2/28/11

Chiaroscuro: Rendering Fabric Part 1

This week we began a long drawing where we are observing how cloth acts.  This helps in teaching how there are long, gradual transitions from light to dark, then sharp edges where the transition is very quick:



Next week, we will be finishing it up!

Hard Surface Modeling: The Wheel Rim Part 3

This week was essentially the last week for the rims model.  I found out this week that we didn't have to model a car for our rest of the term project, but could model anything we wanted, as long as it was a hard surface model.  I have to do some searching to see what I can come up with, but it should be fun.

In the mean time, I added some fillets to the model where I could and softened up the edges.







Here is a nice little rendering done with a fake reflected environment.


One of the requirements we had was to do a turntable rendering with an "evaluation" shader attached to the model.  That essentially means that you reflect an environment that will help you tell how well your surface continuity is.  They provided us with a reflection map...

video

... but I thought that it was a bit ugly, so I opted for another one that I found:

video

2/20/11

Chiaroscuro: Composition

This week we worked on an understanding of composition.  Composition is a very important element that will make or break an image.  If something isn't composed right, it can feel very plain or uninteresting...  or it can feel downright nasty!


We started off by arranging our items in various positions and sketching quick, loose thumbnail sketches of the shapes.  From there, we picked the ones that seemed the most interesting to us and went one step further in showing some basic value sketches:





From there, we picked the most interesting one and did a final rendering of it:



I can't say that it is my best work ever, but I am slowly learning some interesting things from this class.

Hard Surface Modeling: The Wheel Rim Part 2

This week in class we again worked on our wheel rims for the cars we will be building.  I managed to pick a bugger of a wheel to model up in NURBS, mainly because of the complexity of the surfaces that intersect.  I tried my hardest, but in the end, I still have some massaging to do with the surfaces to make it so that they have continuity from one surface to another.





One of the hardest things to do with this model is adding edge fillets to the models.  It is a necessary step, but it can be really tricky to get it done.  Every edge has to pick up some sort of light reflection to look realistic, even if it is very small.



Finally, I did a little test render (because another classmate of mine did one like this and I liked it a lot).  Looking decent, but I can see some areas that need work.

2/13/11

Chiaroscuro: Value Scales

I can't say that this class is too challenging.  I spent an awful number of classes during my undergrad learning how to properly shade geometric forms, which is one of the things we were doing this week.  To start off, we learned and replicated different forms of creating a 5-value shading scale for our drawings:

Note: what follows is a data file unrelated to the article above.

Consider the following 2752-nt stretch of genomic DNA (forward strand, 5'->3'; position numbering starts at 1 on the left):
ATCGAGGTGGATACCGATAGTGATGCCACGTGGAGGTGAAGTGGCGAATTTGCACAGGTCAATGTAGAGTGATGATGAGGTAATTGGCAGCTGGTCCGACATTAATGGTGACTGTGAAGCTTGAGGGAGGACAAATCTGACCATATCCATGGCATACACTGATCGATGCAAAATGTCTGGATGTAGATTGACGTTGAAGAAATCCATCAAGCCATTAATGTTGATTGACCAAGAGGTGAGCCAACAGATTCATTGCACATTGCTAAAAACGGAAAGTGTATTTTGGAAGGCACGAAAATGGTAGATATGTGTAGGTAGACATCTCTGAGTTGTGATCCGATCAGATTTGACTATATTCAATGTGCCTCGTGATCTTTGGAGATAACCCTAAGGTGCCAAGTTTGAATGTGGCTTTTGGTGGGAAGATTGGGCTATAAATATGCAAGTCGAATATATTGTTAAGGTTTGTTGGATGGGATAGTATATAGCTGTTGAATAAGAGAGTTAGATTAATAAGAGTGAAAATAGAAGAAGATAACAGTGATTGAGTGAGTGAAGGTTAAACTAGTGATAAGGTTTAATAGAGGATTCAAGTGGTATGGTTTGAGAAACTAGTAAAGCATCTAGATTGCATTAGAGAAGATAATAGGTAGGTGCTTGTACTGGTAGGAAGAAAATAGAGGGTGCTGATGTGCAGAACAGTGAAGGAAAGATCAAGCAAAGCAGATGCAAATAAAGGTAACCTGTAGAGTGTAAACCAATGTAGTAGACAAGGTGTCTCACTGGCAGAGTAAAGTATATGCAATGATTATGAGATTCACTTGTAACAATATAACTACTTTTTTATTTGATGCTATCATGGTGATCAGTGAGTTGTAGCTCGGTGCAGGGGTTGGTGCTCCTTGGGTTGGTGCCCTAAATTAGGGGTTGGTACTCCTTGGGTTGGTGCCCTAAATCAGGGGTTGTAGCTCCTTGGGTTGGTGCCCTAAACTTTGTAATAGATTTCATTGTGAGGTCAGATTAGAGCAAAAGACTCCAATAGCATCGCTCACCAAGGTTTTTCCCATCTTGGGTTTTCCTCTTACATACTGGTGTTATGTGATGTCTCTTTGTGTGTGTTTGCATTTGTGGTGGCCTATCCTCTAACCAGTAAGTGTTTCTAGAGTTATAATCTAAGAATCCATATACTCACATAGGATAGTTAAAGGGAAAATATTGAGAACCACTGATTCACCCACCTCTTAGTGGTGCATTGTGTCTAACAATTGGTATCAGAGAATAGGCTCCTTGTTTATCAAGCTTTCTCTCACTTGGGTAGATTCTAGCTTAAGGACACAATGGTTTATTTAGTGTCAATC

Next, we set up each of our geometric forms with proper lighting and drew them individually in full value.









Finally, we arranged our geometric forms into a composition and rendered it at full value.


Hard Surface Modeling: The Wheel Rim

This week we started off our car project with the wheels.  The surfaces that you see below are NURBS surfaces.  NURBS stands for Non-Uniform Rational B-Splines, which is a fancy way of saying, "A surface that is defined by four mathematical boundaries."  Every NURBS surface can be infinitely subdivided to whatever resolution is desired at the time of rendering.  However, because they are based on uniform parameterization, they are incredibly difficult to texture.  They are well-suited for generating large surfaces that need to look mechanical or manufactured, rather than a random organic texture that you'd see on something like a tree.  Usually 3D modelers will start off with NURBS surfaces, then convert them to a polygon surface for texturing.  It's just one way, in a large amount of ways, to start off with creating a model.



The reference I decided to use was a rim from a 2005 Hyundai Tiburon, I think.  I found multiple views of it.  Next week, I will begin slicing things up and finishing the model.




2/5/11

Chiaroscuro: Line Value

This is my last studio drawing class I have to take for my core classes.  The title of the class is "Chiaroscuro", which apparently is the Italian term for controlling between light and dark in drawing.  I don't think they use it now, but it is a well known term for artists.  This week, however, we just focused on our contour drawings.  I have a set of basic geometric forms that I set up and draw from.  You'll see them used a bit over the next few weeks.








Hard Surface Modeling: Aaaaaaand we're back!

This week was the first week of the semester.  In this class I will be focusing on hard surface modeling.  That essentially means that I'll be working on non-organic models (i.e. vehicles, props, etc.).  This is a lot more akin to what I did when I was working in industrial design, so I am glad to be back at it.  For our first assignment we just were told to model up whatever object we wanted to to demonstrate our skill set.  I took about 12 hours and modeled up this FN-SCAR assault rifle that is commonly used with the marines and special forces.  It was a fun assignment to get started with, although I can see a lot of things I would have done differently for different purposes.